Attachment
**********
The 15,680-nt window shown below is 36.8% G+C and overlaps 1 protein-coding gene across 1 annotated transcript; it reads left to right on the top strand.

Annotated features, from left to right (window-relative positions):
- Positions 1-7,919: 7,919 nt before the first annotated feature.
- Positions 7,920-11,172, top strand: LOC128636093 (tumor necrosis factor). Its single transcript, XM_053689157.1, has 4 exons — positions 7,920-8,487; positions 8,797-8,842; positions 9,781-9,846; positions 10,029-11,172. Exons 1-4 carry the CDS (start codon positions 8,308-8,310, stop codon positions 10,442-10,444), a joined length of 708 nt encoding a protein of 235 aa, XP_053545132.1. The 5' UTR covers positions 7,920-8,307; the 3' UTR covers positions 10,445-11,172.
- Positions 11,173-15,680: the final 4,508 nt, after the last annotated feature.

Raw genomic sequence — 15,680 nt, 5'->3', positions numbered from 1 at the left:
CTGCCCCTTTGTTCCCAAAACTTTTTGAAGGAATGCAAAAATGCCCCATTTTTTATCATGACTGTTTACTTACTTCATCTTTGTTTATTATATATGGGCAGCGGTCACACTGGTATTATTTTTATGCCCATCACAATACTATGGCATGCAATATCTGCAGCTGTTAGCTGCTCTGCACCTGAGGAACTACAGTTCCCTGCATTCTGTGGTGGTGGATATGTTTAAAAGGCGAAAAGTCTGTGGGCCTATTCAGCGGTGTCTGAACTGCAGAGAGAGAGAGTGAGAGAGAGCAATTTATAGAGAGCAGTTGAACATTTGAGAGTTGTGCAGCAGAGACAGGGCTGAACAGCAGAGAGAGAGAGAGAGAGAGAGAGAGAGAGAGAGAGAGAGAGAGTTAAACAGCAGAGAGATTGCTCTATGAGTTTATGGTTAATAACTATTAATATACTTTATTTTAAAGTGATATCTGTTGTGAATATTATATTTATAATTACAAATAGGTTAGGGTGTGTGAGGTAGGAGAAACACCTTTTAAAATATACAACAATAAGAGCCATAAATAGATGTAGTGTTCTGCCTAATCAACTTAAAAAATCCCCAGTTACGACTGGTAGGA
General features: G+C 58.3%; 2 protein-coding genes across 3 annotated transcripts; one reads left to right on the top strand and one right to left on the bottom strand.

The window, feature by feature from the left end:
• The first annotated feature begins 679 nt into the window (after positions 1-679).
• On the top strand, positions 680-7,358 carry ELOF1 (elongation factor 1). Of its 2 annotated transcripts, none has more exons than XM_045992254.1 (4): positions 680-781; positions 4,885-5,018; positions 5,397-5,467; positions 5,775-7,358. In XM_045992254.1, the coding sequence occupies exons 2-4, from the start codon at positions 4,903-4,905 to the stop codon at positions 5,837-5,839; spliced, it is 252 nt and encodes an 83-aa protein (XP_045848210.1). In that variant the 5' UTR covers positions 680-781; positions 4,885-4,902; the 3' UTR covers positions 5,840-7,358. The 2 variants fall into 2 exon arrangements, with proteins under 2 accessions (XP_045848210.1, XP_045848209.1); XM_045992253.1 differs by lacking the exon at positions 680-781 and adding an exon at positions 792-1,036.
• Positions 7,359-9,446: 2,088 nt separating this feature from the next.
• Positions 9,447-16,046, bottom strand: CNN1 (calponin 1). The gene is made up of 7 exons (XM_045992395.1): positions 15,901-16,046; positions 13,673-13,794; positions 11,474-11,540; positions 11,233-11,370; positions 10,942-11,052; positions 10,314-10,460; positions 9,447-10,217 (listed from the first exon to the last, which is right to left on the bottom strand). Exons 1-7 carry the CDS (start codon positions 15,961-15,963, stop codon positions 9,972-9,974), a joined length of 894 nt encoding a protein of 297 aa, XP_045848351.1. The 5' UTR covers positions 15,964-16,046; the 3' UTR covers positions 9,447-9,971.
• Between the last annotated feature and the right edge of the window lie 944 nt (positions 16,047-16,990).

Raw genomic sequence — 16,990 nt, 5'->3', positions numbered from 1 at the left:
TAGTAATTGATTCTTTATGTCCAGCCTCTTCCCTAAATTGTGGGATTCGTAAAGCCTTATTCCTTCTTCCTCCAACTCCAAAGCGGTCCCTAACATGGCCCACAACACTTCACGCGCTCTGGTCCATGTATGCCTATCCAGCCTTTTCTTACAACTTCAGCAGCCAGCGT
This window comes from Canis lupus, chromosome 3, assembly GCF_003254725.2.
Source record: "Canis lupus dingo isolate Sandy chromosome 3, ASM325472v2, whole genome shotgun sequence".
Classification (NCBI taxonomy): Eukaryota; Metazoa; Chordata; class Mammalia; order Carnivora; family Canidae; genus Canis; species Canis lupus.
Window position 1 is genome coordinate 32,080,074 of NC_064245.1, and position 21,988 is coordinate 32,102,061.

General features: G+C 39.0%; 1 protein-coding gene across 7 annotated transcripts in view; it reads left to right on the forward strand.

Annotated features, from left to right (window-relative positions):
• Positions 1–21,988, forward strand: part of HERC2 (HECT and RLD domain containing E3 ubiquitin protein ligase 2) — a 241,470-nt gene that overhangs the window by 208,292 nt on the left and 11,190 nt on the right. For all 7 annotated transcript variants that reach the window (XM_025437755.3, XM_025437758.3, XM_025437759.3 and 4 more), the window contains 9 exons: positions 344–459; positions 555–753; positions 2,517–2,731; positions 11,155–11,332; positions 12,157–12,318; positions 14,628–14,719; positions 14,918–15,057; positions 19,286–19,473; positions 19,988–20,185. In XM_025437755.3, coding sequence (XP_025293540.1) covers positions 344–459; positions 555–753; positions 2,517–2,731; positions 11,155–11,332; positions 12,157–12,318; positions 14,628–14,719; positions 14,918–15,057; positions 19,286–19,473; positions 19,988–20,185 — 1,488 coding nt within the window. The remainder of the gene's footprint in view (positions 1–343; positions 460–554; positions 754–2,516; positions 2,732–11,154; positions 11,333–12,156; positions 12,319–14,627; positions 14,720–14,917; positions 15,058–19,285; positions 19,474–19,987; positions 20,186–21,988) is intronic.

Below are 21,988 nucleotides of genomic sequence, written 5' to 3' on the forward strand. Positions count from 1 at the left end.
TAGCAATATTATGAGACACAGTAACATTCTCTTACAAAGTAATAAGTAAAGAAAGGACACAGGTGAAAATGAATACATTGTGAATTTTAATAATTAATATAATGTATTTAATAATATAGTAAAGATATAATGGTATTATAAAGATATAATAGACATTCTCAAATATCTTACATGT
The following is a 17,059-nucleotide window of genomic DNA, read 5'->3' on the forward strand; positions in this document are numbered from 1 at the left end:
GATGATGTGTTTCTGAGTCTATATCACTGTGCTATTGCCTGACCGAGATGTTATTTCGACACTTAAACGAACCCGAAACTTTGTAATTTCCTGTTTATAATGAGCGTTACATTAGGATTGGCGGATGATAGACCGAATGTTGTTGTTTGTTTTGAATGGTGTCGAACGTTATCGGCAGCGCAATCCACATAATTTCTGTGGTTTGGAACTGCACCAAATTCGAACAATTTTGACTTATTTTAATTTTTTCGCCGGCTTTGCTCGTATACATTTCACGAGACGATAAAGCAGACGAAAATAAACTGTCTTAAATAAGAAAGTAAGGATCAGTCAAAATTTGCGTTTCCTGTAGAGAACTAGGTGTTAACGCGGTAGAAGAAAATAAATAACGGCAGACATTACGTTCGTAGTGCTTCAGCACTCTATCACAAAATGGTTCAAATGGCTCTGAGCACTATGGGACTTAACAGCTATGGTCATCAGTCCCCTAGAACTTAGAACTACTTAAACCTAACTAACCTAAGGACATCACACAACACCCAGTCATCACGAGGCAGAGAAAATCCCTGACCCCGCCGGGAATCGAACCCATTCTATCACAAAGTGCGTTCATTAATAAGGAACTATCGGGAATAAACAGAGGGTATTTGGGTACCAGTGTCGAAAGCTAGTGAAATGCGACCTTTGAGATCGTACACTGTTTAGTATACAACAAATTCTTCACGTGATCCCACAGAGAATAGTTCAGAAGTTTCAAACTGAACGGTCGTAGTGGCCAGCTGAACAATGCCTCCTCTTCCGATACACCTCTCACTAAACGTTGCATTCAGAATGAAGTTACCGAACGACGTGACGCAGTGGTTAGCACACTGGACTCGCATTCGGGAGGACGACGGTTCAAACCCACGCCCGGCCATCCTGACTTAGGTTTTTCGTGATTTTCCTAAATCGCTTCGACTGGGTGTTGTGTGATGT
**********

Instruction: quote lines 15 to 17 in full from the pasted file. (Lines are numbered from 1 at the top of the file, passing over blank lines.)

Raw genomic sequence — 16,990 nt, 5'->3', positions numbered from 1 at the left:
TAGTAATTGATTCTTTATGTCCAGCCTCTTCCCTAAATTGTGGGATTCGTAAAGCCTTATTCCTTCTTCCTCCAACTCCAAAGCGGTCCCTAACATGGCCCACAACACTTCACGCGCTCTGGTCCATGTATGCCTATCCAGCCTTTTCTTACAACTTCAGCAGCCAGCGT
This window comes from Canis lupus, chromosome 3, assembly GCF_003254725.2.